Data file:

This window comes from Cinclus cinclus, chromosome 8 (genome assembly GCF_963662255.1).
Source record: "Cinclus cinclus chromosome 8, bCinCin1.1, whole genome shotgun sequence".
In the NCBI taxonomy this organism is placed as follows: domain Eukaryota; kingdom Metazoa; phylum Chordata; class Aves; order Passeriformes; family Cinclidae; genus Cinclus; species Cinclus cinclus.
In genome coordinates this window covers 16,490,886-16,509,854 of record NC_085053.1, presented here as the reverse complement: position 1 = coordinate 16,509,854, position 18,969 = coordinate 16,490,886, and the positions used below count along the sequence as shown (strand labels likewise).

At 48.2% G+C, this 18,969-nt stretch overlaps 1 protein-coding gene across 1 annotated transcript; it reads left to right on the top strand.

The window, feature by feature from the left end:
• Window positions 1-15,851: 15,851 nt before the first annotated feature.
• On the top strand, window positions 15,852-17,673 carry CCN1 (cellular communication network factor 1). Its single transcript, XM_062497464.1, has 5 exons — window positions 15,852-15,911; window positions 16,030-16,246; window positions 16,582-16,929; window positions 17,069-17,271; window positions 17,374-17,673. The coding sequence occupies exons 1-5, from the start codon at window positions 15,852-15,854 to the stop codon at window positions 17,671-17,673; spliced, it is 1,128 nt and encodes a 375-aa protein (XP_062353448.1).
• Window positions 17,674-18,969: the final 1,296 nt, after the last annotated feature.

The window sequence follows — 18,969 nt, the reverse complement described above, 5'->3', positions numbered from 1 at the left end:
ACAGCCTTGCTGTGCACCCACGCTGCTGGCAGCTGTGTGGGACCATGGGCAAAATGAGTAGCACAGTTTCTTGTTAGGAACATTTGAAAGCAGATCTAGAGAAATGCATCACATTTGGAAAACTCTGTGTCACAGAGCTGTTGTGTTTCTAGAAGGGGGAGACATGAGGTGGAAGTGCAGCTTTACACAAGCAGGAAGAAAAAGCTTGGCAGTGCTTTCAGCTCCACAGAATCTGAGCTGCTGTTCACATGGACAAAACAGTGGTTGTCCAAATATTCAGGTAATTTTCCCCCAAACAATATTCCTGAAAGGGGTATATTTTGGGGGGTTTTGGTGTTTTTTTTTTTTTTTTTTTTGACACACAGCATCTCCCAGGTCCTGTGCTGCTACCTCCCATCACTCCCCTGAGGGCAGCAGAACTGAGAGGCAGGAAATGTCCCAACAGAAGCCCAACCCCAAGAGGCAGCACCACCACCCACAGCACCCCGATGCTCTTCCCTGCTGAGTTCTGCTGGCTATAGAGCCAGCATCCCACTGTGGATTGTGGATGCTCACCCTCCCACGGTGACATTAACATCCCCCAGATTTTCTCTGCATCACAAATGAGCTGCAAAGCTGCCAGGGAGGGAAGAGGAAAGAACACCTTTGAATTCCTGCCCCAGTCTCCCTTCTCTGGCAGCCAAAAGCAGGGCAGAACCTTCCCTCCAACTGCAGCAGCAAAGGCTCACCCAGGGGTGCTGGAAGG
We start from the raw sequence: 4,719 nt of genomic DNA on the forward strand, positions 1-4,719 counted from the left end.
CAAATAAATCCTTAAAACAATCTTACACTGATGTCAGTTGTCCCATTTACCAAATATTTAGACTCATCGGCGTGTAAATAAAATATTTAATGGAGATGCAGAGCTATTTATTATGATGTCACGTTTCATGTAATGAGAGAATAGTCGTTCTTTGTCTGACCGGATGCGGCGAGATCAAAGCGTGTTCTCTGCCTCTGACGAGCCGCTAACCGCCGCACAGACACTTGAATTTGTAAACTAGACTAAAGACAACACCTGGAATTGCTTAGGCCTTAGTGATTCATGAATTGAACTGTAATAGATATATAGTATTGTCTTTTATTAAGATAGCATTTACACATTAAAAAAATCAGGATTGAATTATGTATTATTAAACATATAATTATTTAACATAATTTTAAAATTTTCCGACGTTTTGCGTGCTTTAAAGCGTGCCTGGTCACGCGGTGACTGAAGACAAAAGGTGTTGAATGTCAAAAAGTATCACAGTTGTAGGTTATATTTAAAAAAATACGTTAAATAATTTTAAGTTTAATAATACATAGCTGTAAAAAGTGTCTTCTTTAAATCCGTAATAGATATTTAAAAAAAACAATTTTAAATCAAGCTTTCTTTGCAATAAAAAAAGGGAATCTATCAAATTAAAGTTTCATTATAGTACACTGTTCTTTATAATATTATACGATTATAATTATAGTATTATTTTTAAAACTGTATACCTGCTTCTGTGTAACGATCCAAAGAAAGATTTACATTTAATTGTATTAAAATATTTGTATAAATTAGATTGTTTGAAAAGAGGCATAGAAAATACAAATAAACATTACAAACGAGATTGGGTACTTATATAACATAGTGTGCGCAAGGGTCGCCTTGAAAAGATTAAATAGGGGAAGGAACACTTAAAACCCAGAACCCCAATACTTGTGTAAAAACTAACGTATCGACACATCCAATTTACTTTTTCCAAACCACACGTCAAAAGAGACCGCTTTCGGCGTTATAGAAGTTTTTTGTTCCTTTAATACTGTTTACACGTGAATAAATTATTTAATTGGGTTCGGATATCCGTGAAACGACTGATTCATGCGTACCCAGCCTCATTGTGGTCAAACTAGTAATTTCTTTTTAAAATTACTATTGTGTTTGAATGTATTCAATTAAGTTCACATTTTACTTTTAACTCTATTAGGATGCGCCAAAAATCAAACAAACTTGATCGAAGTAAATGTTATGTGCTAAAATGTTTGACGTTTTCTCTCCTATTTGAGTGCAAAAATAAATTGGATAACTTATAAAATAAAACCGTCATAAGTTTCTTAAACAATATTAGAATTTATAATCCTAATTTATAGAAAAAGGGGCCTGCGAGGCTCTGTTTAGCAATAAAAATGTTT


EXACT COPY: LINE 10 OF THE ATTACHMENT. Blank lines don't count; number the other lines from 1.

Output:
The window sequence follows — 18,969 nt, the reverse complement described above, 5'->3', positions numbered from 1 at the left end: